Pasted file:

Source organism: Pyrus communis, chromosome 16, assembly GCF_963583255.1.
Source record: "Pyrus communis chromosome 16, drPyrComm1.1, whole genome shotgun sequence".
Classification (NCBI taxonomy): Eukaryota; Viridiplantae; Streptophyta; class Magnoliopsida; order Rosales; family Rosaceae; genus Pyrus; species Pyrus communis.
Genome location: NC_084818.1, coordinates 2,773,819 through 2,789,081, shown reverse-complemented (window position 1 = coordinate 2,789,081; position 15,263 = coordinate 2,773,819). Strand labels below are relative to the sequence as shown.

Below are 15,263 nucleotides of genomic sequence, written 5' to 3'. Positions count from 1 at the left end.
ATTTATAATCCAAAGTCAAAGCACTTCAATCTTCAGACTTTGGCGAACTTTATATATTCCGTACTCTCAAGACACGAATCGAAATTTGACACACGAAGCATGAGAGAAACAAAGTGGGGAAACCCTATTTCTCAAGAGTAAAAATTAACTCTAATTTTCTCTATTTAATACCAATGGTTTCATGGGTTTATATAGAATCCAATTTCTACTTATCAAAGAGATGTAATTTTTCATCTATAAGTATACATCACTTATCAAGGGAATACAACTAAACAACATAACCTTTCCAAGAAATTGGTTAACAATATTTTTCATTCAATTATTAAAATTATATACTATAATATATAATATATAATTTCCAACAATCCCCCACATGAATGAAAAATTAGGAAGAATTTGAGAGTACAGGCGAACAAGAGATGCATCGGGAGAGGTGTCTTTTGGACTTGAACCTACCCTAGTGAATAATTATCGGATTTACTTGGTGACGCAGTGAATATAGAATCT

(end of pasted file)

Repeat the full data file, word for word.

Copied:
Source organism: Pyrus communis, chromosome 16, assembly GCF_963583255.1.
Source record: "Pyrus communis chromosome 16, drPyrComm1.1, whole genome shotgun sequence".
Classification (NCBI taxonomy): Eukaryota; Viridiplantae; Streptophyta; class Magnoliopsida; order Rosales; family Rosaceae; genus Pyrus; species Pyrus communis.
Genome location: NC_084818.1, coordinates 2,773,819 through 2,789,081, shown reverse-complemented (window position 1 = coordinate 2,789,081; position 15,263 = coordinate 2,773,819). Strand labels below are relative to the sequence as shown.

Below are 15,263 nucleotides of genomic sequence, written 5' to 3'. Positions count from 1 at the left end.
ATTTATAATCCAAAGTCAAAGCACTTCAATCTTCAGACTTTGGCGAACTTTATATATTCCGTACTCTCAAGACACGAATCGAAATTTGACACACGAAGCATGAGAGAAACAAAGTGGGGAAACCCTATTTCTCAAGAGTAAAAATTAACTCTAATTTTCTCTATTTAATACCAATGGTTTCATGGGTTTATATAGAATCCAATTTCTACTTATCAAAGAGATGTAATTTTTCATCTATAAGTATACATCACTTATCAAGGGAATACAACTAAACAACATAACCTTTCCAAGAAATTGGTTAACAATATTTTTCATTCAATTATTAAAATTATATACTATAATATATAATATATAATTTCCAACAATCCCCCACATGAATGAAAAATTAGGAAGAATTTGAGAGTACAGGCGAACAAGAGATGCATCGGGAGAGGTGTCTTTTGGACTTGAACCTACCCTAGTGAATAATTATCGGATTTACTTGGTGACGCAGTGAATATAGAATCT